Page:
Peru Protects Manta Rays

In a big win for mantas, Peru has decided to accord the animals full protection. Mantas are many a diver’s favorite marine animal, because of their size, enigmatic nature and astonishing grace underwater. For this very reason, many dive operations specifically market the chance to see mantas as a top draw. But, just as with many other charismatic marine species, manta-ray populations are in decline for a number of reasons, but not least due to overfishing, with populations declining as much as 80 percent in the past 75 years.

Peru Protects Manta Rays

While divers routinely travel to the Maldives or Indonesia in order to see manta rays, the largest known population of animals is actually in Peru, according to a field study done by WildAid Manta Ray of Hope team. And now, the government of Peru has passed legislation giving mantas full protection from fishing, capture, and sale along the entire coastline from Peru to Ecuador, which passed similar legislation last year. As the manta population in the area migrates between the waters of the two nations, this cross-border protection is key.

Mantas reproduce very slowly, with a female manta giving birth to only one pup every two to five years, which makes the species extremely vulnerable to overfishing. And the mantas along the Peruvian coastline have been under pressure due to locals accidentally landing them as bycatch — large parts of coastal Peru depend almost entirely on fishing for sustenance and industry — or targeting them specifically. Manta meat and gills are considered a delicacy in China, and the gills are also used in traditional Chinese medicine, where they are believed to treat everything from poor blood circulation to chicken pox. The worldwide trade in manta-gill plates is estimated to be worth around $30 million a year, with 99 percent of it going to China.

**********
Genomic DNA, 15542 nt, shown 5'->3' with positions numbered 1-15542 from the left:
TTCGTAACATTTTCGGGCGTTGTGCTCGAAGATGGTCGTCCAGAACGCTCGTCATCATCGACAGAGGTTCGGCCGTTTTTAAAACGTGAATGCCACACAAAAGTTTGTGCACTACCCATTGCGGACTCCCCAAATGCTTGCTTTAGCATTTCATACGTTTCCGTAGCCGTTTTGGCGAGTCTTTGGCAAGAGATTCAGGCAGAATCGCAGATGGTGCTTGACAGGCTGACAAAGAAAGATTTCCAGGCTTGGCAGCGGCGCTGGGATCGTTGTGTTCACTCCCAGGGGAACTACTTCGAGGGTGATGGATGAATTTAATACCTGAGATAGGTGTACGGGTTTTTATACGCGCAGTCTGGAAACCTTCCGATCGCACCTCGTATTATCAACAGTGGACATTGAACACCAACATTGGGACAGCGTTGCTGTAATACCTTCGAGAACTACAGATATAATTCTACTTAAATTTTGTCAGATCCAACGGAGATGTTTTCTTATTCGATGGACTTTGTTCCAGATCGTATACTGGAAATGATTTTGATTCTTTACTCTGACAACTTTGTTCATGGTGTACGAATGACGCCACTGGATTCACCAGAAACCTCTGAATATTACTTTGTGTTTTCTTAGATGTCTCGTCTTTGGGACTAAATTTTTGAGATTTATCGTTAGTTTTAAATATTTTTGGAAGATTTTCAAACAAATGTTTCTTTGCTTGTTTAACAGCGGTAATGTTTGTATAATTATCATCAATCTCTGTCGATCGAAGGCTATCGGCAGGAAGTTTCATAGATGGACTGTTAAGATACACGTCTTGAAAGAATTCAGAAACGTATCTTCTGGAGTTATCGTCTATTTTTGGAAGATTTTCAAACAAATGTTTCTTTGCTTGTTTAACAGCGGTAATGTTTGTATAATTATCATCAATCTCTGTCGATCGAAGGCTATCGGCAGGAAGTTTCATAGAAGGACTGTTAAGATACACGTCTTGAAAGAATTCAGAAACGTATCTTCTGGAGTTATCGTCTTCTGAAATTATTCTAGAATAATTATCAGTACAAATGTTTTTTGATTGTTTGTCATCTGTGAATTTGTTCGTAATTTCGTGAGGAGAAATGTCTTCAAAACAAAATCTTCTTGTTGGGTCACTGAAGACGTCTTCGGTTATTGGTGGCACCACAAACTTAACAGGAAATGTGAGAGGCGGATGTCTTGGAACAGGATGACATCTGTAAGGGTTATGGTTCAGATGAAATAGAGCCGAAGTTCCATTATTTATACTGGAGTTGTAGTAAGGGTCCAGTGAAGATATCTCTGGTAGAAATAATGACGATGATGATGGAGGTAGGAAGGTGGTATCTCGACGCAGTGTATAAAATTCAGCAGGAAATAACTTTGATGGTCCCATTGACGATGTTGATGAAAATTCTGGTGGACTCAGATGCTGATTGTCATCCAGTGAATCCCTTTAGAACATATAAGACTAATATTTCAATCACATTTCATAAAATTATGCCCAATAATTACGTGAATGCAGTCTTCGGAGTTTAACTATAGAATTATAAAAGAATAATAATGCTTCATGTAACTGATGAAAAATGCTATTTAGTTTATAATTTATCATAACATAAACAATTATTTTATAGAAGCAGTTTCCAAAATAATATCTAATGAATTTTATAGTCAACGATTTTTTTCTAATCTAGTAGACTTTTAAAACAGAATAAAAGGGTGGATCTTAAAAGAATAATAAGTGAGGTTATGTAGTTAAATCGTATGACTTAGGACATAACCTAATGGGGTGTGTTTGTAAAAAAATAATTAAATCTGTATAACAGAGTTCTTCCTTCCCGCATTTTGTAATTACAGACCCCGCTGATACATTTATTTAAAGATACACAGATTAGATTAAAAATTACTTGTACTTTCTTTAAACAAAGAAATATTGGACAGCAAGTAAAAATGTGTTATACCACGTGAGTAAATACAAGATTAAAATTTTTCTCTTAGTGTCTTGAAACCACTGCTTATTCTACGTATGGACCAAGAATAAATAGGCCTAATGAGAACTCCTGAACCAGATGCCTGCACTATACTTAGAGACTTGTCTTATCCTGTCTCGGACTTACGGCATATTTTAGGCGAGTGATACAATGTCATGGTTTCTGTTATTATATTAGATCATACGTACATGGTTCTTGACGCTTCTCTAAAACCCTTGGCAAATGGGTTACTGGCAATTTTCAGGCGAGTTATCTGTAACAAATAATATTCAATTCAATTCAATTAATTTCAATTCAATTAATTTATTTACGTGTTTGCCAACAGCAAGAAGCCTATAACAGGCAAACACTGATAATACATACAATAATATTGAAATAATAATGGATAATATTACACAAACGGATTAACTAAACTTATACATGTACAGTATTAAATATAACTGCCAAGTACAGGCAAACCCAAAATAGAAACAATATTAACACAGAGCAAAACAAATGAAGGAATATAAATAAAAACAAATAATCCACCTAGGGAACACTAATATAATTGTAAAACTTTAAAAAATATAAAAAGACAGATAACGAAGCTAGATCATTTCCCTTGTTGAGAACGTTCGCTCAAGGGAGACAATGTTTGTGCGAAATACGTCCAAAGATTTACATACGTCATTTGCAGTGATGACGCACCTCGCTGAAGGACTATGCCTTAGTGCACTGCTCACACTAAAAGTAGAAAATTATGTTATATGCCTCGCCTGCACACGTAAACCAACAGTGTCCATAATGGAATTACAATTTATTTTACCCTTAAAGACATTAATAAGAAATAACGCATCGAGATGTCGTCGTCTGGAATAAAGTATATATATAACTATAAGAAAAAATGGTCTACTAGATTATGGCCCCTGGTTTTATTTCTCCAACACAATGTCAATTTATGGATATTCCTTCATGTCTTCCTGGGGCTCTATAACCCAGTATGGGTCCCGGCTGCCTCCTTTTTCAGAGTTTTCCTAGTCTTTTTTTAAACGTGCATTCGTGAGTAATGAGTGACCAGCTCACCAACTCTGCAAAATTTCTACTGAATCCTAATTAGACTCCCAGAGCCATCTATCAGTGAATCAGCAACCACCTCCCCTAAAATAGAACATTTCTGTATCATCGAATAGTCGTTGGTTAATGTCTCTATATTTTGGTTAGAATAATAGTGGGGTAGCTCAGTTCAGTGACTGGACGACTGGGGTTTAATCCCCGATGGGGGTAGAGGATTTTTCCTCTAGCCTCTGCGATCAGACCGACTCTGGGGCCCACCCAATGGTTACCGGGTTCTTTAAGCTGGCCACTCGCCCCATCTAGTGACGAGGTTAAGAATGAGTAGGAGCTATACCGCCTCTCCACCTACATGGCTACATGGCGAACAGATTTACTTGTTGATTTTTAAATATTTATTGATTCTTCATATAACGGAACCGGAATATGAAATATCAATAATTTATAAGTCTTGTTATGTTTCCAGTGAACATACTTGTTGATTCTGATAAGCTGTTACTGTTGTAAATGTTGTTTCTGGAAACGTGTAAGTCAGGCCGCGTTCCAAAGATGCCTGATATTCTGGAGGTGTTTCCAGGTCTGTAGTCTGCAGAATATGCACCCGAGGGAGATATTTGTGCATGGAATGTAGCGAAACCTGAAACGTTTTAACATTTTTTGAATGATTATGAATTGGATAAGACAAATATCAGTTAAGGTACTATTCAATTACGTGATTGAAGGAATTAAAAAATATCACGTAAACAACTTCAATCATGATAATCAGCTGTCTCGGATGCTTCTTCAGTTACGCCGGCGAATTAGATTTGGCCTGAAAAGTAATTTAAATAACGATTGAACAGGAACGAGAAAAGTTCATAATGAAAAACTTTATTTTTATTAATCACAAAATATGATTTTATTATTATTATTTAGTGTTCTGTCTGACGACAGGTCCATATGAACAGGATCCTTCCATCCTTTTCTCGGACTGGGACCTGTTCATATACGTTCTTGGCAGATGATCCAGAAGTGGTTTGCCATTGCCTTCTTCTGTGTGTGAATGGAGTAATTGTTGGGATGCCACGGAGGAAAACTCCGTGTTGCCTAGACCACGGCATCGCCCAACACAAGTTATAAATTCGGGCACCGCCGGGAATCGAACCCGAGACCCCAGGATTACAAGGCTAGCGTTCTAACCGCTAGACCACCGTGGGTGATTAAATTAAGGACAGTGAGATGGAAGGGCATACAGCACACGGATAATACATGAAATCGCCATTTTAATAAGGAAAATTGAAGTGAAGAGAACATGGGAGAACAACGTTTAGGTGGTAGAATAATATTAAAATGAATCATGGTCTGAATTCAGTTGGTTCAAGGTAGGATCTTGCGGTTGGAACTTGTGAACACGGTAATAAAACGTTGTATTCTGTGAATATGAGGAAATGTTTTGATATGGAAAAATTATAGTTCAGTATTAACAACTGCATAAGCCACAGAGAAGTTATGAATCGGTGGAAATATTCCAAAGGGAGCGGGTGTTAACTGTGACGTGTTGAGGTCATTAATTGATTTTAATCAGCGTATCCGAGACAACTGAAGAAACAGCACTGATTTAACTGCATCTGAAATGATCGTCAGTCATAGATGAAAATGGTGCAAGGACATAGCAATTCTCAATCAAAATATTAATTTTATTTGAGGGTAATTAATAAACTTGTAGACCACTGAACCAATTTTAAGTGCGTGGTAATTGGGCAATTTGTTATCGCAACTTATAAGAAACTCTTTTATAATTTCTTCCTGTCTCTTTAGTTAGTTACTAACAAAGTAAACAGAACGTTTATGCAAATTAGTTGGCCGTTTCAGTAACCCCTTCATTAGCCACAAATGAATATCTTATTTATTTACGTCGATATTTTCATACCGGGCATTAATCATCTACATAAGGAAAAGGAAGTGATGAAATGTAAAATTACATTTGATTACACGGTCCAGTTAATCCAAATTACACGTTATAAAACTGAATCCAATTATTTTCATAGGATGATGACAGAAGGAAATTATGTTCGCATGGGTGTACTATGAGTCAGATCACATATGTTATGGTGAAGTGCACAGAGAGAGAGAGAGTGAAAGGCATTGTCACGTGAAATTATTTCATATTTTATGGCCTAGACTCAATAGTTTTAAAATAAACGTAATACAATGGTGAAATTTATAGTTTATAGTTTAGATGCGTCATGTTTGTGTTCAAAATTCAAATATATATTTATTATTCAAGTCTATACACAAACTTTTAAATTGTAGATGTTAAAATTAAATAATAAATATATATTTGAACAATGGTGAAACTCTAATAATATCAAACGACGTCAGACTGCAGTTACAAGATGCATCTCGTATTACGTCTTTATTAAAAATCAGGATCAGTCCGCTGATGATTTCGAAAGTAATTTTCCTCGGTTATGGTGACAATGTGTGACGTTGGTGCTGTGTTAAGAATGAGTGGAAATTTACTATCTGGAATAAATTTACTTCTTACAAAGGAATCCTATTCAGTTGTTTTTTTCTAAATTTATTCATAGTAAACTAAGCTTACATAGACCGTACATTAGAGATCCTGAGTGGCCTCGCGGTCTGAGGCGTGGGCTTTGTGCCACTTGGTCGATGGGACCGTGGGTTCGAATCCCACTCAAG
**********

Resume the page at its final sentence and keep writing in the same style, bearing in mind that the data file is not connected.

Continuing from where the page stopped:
For rural Peruvian communities, that kind of money poses a huge temptation, but with the new legislation in place, fishing for mantas will hopefully be a lot less lucrative. And by passing these new laws, Peru joins 12 other nations worldwide that have partially or completely regulated manta-ray protection.

“It’s a huge deal,” says Peter Knights, WildAid’s executive director. “With Indonesia, and now Peru, committing to protecting this species, two of the largest manta fisheries in the world are closed. We hope that other nations where mantas are threatened by local fisheries, particularly India and Sri Lanka, will follow suit.”

Unfortunately, the legislation doesn’t currently include mobula rays, a similar species that’s equally threatened by overfishing. It’s hoped that, as Peru protects manta rays, the legislation will not only be an example to other countries, but also indicates that local governments are beginning to realize the importance of marine conservation, and the legislation will be updated to include all threatened species in their waters.

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